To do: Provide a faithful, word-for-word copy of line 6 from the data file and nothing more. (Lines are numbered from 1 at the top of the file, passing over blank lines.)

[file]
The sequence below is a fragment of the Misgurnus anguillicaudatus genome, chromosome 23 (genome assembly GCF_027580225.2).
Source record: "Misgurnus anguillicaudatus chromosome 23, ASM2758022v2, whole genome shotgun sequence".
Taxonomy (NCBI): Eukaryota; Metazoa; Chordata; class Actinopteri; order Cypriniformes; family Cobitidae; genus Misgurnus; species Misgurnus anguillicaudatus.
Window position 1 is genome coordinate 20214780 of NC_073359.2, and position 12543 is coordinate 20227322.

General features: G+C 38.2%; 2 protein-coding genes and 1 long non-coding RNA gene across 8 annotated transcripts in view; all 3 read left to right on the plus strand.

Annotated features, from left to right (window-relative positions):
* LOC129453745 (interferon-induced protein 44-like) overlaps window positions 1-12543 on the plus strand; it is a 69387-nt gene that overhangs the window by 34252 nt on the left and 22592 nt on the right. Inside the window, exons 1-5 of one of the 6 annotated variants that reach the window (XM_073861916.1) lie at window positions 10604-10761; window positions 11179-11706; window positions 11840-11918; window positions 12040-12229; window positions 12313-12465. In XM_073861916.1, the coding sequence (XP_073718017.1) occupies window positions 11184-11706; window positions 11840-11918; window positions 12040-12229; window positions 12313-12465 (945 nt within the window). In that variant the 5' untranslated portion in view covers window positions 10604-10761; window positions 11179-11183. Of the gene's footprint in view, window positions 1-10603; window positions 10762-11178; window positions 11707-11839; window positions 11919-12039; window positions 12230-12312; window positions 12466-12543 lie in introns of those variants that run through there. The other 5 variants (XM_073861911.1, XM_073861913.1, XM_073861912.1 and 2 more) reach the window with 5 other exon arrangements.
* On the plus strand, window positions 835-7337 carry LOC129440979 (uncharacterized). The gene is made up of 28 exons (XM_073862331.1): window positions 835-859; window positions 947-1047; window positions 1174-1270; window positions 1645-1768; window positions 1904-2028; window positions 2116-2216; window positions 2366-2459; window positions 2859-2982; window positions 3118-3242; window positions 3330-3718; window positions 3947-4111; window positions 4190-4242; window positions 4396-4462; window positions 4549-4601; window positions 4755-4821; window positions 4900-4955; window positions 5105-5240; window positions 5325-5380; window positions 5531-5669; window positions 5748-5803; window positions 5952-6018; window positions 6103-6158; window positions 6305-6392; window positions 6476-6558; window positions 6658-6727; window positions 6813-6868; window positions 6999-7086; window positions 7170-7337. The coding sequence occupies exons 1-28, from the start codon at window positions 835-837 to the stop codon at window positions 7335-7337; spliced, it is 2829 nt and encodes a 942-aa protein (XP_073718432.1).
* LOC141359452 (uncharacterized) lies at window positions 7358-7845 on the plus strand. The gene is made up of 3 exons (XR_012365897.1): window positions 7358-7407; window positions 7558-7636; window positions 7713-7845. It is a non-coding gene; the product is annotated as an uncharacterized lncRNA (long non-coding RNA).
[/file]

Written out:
Annotated features, from left to right (window-relative positions):